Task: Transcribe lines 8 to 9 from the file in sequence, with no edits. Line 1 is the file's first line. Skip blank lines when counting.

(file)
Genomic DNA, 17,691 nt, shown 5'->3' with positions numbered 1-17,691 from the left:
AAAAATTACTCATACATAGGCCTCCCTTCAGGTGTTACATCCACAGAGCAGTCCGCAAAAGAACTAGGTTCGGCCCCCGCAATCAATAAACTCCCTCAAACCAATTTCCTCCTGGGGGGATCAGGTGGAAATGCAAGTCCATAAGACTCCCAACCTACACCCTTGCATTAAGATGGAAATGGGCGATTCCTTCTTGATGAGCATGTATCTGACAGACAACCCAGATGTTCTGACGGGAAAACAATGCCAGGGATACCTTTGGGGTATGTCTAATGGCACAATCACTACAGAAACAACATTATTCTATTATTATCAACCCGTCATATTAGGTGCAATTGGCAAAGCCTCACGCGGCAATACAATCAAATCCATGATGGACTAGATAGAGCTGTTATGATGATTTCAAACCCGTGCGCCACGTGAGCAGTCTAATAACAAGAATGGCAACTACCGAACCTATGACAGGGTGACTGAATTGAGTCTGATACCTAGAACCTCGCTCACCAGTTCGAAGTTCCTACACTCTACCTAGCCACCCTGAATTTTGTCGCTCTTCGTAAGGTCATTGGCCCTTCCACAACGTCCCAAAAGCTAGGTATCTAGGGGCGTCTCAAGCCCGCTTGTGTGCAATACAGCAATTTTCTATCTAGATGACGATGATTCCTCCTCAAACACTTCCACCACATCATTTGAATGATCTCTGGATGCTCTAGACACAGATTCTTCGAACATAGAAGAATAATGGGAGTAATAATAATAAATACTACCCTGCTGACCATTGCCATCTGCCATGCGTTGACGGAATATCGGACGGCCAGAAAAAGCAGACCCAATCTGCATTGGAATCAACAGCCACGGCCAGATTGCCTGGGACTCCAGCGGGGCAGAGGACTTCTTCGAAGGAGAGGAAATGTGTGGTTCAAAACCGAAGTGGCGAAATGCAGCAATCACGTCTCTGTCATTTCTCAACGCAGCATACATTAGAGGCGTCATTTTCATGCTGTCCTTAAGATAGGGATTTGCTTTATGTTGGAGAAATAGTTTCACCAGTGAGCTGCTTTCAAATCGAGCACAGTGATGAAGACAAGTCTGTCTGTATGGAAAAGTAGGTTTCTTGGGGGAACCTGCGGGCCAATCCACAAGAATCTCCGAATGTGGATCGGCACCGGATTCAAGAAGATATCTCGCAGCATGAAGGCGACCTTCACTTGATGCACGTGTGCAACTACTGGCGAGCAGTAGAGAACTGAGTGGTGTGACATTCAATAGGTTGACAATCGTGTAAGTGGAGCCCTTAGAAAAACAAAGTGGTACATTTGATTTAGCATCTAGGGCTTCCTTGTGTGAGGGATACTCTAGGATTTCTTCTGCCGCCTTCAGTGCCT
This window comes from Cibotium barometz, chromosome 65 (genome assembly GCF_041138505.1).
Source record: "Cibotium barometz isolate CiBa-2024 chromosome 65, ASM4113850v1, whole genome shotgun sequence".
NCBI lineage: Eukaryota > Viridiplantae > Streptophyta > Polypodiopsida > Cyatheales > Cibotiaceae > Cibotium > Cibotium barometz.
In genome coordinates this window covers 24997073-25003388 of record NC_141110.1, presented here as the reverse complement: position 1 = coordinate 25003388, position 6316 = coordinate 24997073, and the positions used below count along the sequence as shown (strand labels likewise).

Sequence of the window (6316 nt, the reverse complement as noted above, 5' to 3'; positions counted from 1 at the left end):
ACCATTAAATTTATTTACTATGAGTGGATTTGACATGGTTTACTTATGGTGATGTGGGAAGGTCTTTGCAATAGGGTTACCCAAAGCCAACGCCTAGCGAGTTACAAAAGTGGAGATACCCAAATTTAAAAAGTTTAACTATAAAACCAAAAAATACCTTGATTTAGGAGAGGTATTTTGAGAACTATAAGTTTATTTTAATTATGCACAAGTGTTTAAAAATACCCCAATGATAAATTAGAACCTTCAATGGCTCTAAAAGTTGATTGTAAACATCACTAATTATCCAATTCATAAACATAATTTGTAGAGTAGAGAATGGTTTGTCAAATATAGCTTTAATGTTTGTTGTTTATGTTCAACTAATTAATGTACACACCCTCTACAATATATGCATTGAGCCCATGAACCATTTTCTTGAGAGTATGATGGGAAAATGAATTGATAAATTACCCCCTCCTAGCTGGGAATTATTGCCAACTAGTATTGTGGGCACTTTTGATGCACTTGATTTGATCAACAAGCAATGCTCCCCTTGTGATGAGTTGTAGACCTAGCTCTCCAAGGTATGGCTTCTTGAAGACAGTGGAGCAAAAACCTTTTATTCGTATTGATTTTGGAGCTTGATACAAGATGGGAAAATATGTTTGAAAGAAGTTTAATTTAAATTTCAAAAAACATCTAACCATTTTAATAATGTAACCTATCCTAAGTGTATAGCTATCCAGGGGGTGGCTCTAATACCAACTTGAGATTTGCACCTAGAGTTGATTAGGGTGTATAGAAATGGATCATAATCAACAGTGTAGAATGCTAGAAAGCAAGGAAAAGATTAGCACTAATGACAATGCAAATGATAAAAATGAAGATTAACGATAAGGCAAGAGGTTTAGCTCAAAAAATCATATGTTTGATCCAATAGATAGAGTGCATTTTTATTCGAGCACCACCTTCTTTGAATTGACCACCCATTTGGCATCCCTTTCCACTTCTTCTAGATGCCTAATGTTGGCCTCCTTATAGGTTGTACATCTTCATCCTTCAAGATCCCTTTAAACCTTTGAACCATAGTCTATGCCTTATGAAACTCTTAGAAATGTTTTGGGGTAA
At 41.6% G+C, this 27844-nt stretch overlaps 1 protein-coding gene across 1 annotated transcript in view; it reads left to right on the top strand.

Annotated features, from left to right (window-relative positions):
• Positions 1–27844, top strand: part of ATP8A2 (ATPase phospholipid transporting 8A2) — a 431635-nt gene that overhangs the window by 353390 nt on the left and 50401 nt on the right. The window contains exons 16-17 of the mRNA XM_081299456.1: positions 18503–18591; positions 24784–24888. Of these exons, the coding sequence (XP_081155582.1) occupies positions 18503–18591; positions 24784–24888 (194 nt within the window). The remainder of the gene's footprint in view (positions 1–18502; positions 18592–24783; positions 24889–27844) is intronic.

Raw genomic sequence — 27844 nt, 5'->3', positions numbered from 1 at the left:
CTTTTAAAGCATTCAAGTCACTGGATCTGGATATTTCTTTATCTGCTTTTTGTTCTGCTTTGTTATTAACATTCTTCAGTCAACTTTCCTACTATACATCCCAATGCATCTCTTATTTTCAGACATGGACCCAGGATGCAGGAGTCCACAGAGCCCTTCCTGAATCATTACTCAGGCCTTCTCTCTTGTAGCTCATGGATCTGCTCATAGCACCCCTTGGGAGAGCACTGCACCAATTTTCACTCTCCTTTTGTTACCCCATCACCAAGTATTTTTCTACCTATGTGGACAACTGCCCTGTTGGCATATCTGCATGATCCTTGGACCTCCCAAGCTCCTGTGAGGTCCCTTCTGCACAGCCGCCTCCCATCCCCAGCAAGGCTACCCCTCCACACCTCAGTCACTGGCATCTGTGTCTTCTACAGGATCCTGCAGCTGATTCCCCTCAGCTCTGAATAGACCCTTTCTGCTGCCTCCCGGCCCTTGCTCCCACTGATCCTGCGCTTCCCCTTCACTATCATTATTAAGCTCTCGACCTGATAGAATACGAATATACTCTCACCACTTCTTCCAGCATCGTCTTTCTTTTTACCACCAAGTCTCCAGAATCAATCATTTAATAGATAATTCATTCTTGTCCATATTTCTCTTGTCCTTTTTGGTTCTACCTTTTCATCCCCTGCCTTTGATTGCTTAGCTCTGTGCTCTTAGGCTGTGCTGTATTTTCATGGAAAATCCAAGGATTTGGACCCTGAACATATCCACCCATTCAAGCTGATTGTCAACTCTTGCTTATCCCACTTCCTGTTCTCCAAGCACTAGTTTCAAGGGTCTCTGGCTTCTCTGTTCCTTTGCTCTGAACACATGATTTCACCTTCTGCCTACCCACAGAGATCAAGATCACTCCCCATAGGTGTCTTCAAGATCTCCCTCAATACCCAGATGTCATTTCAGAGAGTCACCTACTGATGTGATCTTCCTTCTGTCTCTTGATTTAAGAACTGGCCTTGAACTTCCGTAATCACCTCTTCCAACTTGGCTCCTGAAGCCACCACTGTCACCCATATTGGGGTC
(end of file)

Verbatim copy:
ACCATTAAATTTATTTACTATGAGTGGATTTGACATGGTTTACTTATGGTGATGTGGGAAGGTCTTTGCAATAGGGTTACCCAAAGCCAACGCCTAGCGAGTTACAAAAGTGGAGATACCCAAATTTAAAAAGTTTAACTATAAAACCAAAAAATACCTTGATTTAGGAGAGGTATTTTGAGAACTATAAGTTTATTTTAATTATGCACAAGTGTTTAAAAATACCCCAATGATAAATTAGAACCTTCAATGGCTCTAAAAGTTGATTGTAAACATCACTAATTATCCAATTCATAAACATAATTTGTAGAGTAGAGAATGGTTTGTCAAATATAGCTTTAATGTTTGTTGTTTATGTTCAACTAATTAATGTACACACCCTCTACAATATATGCATTGAGCCCATGAACCATTTTCTTGAGAGTATGATGGGAAAATGAATTGATAAATTACCCCCTCCTAGCTGGGAATTATTGCCAACTAGTATTGTGGGCACTTTTGATGCACTTGATTTGATCAACAAGCAATGCTCCCCTTGTGATGAGTTGTAGACCTAGCTCTCCAAGGTATGGCTTCTTGAAGACAGTGGAGCAAAAACCTTTTATTCGTATTGATTTTGGAGCTTGATACAAGATGGGAAAATATGTTTGAAAGAAGTTTAATTTAAATTTCAAAAAACATCTAACCATTTTAATAATGTAACCTATCCTAAGTGTATAGCTATCCAGGGGGTGGCTCTAATACCAACTTGAGATTTGCACCTAGAGTTGATTAGGGTGTATAGAAATGGATCATAATCAACAGTGTAGAATGCTAGAAAGCAAGGAAAAGATTAGCACTAATGACAATGCAAATGATAAAAATGAAGATTAACGATAAGGCAAGAGGTTTAGCTCAAAAAATCATATGTTTGATCCAATAGATAGAGTGCATTTTTATTCGAGCACCACCTTCTTTGAATTGACCACCCATTTGGCATCCCTTTCCACTTCTTCTAGATGCCTAATGTTGGCCTCCTTATAGGTTGTACATCTTCATCCTTCAAGATCCCTTTAAACCTTTGAACCATAGTCTATGCCTTATGAAACTCTTAGAAATGTTTTGGGGTAA
At 41.6% G+C, this 27844-nt stretch overlaps 1 protein-coding gene across 1 annotated transcript in view; it reads left to right on the top strand.